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Exp Brain Res. 2002 Jul;145(2):207-14. Epub 2002 May 16.

Digital nerve anaesthesia decreases EMG-EMG coherence in a human precision grip task.

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Sobell Department of Motor Neuroscience and Movement Disorders, Institute of Neurology, Queen Square, London WC1N 3BG, UK.


There is increasing evidence that the primary motor cortex is involved in the generation of electromyographic (EMG) oscillations at frequencies in the range of 15-30 Hz that are observed during performance of a precision grip task. Since the level of the corticomuscular coherence varies according to the nature of the object that is gripped, it seemed possible that somatosensory inputs from the hand might affect this coherence. The aim of this study was to investigate whether interrupting cutaneous inputs from the digits would affect the coherence between hand muscles during precision grip of a compliant object. Subjects performed a precision grip hold-ramp-hold task before, during and after digital nerve anaesthesia of the index finger and thumb. There were marked deficits in the performance of the task, particularly during the initial formation of the grip and first hold period. Local digital nerve anaesthesia reduced but did not abolish 14-31 Hz coherence between EMG activity recorded from different hand and forearm muscles. Coherence was measured during the second hold phase of the task. Digital nerve anaesthesia did not affect the predominant frequencies in the EMG power spectra compiled from the same phase of the task. We conclude that during a precision grip task, cutaneous input enhances oscillatory synchrony between pairs of hand muscles.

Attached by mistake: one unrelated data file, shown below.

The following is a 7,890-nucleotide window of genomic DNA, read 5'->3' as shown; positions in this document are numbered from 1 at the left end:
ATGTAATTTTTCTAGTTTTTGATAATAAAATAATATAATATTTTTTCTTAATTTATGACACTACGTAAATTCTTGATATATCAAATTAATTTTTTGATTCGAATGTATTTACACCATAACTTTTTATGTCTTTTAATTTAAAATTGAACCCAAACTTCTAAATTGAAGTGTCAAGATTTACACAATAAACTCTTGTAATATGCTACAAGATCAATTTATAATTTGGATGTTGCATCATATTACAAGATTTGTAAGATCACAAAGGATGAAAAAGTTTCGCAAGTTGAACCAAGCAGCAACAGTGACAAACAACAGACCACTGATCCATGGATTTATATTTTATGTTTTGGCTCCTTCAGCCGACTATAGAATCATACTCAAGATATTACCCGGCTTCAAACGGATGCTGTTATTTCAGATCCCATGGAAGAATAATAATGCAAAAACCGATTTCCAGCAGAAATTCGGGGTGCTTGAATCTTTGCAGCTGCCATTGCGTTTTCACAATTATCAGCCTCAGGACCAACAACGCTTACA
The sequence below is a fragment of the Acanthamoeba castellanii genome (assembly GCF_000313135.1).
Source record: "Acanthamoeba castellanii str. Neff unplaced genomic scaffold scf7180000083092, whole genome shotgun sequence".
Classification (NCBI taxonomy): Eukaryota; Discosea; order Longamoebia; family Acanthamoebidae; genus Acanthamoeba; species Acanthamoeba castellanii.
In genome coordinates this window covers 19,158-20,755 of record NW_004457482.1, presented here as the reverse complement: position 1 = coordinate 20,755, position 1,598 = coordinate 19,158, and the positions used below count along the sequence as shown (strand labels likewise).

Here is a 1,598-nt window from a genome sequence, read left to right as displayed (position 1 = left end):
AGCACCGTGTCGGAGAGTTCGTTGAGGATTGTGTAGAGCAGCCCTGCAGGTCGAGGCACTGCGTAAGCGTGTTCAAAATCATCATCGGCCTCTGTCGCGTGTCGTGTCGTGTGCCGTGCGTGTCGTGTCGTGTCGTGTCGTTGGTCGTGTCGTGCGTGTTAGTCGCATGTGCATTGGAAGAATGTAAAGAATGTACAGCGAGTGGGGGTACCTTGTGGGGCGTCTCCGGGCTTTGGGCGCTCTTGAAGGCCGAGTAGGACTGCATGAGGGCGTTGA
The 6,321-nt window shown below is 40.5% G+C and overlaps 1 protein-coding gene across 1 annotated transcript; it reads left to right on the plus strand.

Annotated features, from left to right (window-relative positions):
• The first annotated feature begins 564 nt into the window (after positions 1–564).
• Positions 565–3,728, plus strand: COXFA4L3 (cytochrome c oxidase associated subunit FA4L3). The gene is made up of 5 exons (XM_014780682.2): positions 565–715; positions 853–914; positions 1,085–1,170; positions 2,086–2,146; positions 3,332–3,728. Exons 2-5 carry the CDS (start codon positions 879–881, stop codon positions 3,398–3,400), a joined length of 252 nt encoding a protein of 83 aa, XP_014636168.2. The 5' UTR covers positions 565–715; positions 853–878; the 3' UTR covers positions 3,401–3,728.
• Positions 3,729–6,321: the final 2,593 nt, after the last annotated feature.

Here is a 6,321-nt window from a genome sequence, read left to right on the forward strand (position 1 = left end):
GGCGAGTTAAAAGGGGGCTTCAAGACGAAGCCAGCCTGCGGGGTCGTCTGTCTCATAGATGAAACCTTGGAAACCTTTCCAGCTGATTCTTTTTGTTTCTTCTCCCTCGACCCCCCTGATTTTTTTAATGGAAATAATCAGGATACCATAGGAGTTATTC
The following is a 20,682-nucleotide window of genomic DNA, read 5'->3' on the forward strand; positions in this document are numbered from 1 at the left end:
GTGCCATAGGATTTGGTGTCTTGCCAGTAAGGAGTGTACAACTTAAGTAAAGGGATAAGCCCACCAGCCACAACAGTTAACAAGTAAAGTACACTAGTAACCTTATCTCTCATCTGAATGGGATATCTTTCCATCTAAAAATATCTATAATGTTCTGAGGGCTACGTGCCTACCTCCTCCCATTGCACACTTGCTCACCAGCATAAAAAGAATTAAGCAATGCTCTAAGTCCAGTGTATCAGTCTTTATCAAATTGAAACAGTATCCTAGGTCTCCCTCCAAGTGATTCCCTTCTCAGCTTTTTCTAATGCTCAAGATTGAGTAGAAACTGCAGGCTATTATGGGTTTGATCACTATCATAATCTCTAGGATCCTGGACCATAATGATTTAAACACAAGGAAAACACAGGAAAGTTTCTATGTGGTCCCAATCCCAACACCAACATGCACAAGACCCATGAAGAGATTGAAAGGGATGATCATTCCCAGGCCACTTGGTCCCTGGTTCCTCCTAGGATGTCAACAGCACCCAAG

[Indexed for MEDLINE]

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